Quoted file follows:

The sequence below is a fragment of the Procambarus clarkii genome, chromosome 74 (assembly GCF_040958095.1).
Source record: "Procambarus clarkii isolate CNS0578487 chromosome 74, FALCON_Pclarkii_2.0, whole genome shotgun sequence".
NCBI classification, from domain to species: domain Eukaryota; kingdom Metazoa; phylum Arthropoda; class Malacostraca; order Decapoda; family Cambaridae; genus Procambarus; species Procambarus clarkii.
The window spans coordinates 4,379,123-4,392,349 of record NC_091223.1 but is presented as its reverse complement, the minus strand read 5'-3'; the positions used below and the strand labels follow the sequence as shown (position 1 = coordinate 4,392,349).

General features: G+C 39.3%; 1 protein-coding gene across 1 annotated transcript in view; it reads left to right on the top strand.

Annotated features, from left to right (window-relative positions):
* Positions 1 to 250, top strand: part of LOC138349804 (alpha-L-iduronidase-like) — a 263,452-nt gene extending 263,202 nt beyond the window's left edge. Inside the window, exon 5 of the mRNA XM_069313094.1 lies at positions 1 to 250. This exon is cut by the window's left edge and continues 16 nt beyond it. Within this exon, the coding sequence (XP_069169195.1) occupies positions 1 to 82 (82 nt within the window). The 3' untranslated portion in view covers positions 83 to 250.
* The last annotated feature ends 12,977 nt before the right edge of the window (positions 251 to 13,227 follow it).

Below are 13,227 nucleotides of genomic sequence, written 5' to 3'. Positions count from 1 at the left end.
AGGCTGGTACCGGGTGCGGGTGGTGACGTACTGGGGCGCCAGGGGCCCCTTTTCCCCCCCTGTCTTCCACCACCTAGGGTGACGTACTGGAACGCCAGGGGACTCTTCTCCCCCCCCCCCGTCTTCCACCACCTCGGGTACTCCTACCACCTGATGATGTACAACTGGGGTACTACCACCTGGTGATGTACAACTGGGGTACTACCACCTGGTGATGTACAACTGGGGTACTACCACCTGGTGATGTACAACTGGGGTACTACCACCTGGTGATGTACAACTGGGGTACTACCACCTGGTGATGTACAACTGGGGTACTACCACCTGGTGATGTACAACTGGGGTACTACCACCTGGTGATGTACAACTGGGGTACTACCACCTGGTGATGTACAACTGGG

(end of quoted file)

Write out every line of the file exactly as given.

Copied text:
The sequence below is a fragment of the Procambarus clarkii genome, chromosome 74 (assembly GCF_040958095.1).
Source record: "Procambarus clarkii isolate CNS0578487 chromosome 74, FALCON_Pclarkii_2.0, whole genome shotgun sequence".
NCBI classification, from domain to species: domain Eukaryota; kingdom Metazoa; phylum Arthropoda; class Malacostraca; order Decapoda; family Cambaridae; genus Procambarus; species Procambarus clarkii.
The window spans coordinates 4,379,123-4,392,349 of record NC_091223.1 but is presented as its reverse complement, the minus strand read 5'-3'; the positions used below and the strand labels follow the sequence as shown (position 1 = coordinate 4,392,349).

General features: G+C 39.3%; 1 protein-coding gene across 1 annotated transcript in view; it reads left to right on the top strand.

Annotated features, from left to right (window-relative positions):
* Positions 1 to 250, top strand: part of LOC138349804 (alpha-L-iduronidase-like) — a 263,452-nt gene extending 263,202 nt beyond the window's left edge. Inside the window, exon 5 of the mRNA XM_069313094.1 lies at positions 1 to 250. This exon is cut by the window's left edge and continues 16 nt beyond it. Within this exon, the coding sequence (XP_069169195.1) occupies positions 1 to 82 (82 nt within the window). The 3' untranslated portion in view covers positions 83 to 250.
* The last annotated feature ends 12,977 nt before the right edge of the window (positions 251 to 13,227 follow it).

Below are 13,227 nucleotides of genomic sequence, written 5' to 3'. Positions count from 1 at the left end.
AGGCTGGTACCGGGTGCGGGTGGTGACGTACTGGGGCGCCAGGGGCCCCTTTTCCCCCCCTGTCTTCCACCACCTAGGGTGACGTACTGGAACGCCAGGGGACTCTTCTCCCCCCCCCCCGTCTTCCACCACCTCGGGTACTCCTACCACCTGATGATGTACAACTGGGGTACTACCACCTGGTGATGTACAACTGGGGTACTACCACCTGGTGATGTACAACTGGGGTACTACCACCTGGTGATGTACAACTGGGGTACTACCACCTGGTGATGTACAACTGGGGTACTACCACCTGGTGATGTACAACTGGGGTACTACCACCTGGTGATGTACAACTGGGGTACTACCACCTGGTGATGTACAACTGGGGTACTACCACCTGGTGATGTACAACTGGG